Aurora theater shooting: Ed Perlmutter and the challenge of talking about gun control
When asked about gun laws on Sunday -- two days after James Holmes fired shots into an Aurora movie theater in one of the largest mass shootings in American history -- Representative Ed Perlmutter backed reinstatement of the assaults weapon ban. The comments, on live national TV, made him one of the few local politicians to say something concrete about gun control laws in the wake of the tragedy. But he tells us that as he continues to mourn, and as Aurora continues to suffer, it is challenging to talk policy.
"It's raw. I'm raw. And yes it's difficult [to discuss gun control].... This isn't something I relish," he says. "But it's something I must address.... We cannot avoid the subject."
His remarks reflect the balancing act elected officials in Colorado have faced in the tragedy's immediate aftermath.
When is the appropriate time to talk about specific policy matters on gun control? Advocates have criticized politicians for not taking a concrete stance and offering policy solutions -- especially after a mass shooting where the suspect was able to buy one AR-15 assault rifle, one Remington 870 twelve-gauge shotgun and two forty-caliber Glock handguns, as well as a one hundred-round drum magazine that experts say can shoot fifty to sixty rounds in a minute.
But at the same time, elected officials also can get a lot of heat for "politicizing" a tragedy even before the families of the twelve killed in the shooting have buried their loved ones.
And on a personal level, it can just be tough to wade into political debates during a period of deep mourning, as is the case with Perlmutter, who describes the last week as incredibly painful.
"The experience is horrible. We will recover, but we will never be the same," says Perlmutter, whose district includes Aurora. "We all live in a great place, and this is where I get choked up. We will rebound from this, but it still hurts."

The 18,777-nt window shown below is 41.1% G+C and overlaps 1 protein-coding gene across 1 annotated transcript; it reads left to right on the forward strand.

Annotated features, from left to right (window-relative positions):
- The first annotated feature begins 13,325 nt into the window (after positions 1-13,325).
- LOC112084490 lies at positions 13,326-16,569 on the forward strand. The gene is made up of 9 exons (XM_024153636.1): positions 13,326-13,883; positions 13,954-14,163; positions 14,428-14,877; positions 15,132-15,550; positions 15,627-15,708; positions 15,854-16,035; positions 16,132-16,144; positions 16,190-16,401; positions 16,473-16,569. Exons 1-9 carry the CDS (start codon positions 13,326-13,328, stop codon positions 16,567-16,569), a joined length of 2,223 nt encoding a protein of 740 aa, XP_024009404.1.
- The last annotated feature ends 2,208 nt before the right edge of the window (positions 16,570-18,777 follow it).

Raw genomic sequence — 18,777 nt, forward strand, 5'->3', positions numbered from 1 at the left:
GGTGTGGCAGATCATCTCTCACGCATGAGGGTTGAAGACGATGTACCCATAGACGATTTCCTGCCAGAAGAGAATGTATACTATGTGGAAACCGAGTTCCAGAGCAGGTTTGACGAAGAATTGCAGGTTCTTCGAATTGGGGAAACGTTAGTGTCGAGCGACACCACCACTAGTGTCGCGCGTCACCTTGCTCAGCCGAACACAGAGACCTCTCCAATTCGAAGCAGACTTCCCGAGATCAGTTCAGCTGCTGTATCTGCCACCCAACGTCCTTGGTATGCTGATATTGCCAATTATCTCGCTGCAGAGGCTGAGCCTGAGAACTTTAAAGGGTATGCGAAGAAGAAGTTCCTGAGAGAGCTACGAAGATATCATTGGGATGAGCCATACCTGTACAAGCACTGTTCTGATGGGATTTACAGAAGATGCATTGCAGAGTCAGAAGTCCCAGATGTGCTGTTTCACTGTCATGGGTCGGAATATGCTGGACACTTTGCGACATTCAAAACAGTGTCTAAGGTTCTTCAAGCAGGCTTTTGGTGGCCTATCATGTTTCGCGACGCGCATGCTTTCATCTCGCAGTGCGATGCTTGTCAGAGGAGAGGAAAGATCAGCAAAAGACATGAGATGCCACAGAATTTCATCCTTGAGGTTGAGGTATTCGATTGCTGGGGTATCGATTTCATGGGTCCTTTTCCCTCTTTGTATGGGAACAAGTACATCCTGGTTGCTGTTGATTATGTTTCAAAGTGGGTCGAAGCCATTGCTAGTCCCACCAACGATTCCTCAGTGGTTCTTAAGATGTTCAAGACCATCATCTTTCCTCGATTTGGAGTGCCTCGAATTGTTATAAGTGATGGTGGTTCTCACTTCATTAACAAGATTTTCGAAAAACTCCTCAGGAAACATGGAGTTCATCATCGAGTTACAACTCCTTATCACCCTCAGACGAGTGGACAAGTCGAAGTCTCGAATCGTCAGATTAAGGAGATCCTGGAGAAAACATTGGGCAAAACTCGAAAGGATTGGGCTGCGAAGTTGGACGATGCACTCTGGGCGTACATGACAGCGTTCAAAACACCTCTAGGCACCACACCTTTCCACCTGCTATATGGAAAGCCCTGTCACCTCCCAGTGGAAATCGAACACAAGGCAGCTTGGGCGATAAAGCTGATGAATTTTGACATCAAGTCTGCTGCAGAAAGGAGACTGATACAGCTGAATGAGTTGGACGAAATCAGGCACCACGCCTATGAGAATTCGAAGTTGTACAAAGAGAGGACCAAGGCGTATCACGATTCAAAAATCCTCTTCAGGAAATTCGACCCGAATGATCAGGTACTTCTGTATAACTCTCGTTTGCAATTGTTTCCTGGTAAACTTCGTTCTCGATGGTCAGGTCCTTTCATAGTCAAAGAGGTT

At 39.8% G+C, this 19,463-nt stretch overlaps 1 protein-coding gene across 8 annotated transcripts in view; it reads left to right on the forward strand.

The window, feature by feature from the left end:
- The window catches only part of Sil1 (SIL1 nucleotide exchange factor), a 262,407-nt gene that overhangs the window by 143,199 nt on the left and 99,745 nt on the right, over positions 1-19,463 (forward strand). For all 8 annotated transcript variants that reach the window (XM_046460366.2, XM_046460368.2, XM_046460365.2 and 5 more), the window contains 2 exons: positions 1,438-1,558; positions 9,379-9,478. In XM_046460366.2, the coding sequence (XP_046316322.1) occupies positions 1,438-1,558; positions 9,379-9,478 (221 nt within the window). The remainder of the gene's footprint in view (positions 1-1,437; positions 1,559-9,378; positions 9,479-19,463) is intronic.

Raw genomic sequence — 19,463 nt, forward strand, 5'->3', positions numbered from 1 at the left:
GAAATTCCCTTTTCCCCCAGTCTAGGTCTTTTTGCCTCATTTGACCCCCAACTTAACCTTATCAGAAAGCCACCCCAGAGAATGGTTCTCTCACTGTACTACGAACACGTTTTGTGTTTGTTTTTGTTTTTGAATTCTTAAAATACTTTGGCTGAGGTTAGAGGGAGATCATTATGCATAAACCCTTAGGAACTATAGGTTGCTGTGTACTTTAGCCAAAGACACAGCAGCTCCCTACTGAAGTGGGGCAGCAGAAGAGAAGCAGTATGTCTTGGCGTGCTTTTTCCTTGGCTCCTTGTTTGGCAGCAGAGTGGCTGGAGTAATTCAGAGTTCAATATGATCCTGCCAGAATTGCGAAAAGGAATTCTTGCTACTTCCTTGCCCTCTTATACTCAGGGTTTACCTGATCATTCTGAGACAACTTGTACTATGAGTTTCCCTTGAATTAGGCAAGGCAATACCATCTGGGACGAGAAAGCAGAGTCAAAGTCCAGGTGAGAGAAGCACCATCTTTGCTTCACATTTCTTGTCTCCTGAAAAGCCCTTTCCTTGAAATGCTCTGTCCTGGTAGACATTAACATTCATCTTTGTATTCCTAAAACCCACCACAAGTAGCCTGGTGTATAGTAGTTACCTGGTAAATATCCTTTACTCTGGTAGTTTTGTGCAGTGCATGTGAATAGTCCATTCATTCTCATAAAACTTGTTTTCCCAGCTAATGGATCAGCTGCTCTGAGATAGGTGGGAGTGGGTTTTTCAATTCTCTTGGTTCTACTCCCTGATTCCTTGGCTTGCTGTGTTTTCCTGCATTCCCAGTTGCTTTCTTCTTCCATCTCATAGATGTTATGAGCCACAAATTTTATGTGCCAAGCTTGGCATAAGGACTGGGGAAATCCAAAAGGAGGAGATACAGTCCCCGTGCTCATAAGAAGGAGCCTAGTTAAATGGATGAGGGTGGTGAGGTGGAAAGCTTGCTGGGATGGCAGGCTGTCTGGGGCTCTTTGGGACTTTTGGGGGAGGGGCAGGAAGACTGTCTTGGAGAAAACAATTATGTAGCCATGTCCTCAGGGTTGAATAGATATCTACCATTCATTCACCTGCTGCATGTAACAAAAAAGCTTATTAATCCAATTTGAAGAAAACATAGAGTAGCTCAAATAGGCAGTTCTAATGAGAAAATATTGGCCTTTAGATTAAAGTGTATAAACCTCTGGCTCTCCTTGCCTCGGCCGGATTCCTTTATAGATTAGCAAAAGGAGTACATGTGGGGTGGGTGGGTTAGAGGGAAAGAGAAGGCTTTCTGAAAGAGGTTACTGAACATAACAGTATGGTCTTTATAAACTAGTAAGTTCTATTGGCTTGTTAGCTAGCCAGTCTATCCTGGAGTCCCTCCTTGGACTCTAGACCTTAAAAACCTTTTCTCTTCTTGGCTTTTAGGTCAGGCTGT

Perlmutter says he supports stricter gun control, although he prefers to call it "crime control."
"I'm not trying to 'control' guns," he says. "If you're a hunter, God bless you. If you feel you need something for personal protection, that's fine. But I want to stop these crimes. I want to stop these mass killings, these mass murders."
As we've noted earlier, Governor John Hickenlooper declined to weigh in on the gun control debates on Sunday, and Denver Mayor Michael Hancock -- who is part of the Mayors Against Illegal Guns coalition -- followed suit, offering only a broad statement on the matter when we asked him specifically about gun policies.
Contrast that with what Perlmutter said Sunday on Face the Nation:
That conversation really isn't taking place, although I can tell you, I pulled out of my driveway yesterday, and a lady was walking her dog and she said this has gone too far. We have got to do something.... I think this is really a congressional issue that has to be dealt with. You know, should we reinstate the assault weapons ban? I think we should, and I think that's where it starts. We ought to be taking a look at how this guy was able to accumulate so much ammunition. He had enough ammunition for like a small army. There's something wrong about that.
Perlmutter tells us that he has since met with Representative Carolyn McCarthy, a New York Democrat who has been very vocal on gun control, and discussed the assault weapons ban and other measures that legislators should consider in the wake of the tragedy.
"I wanted to let her know I wanted to work on these different issues," he says, referencing the regulation of powerful rapid-fire weaponry, extended magazines, the online purchases of ammunition and other areas that might play a role in these kinds of tragedies.
Page down to see more comments from Perlmutter and from congressional candidate Joe Coors.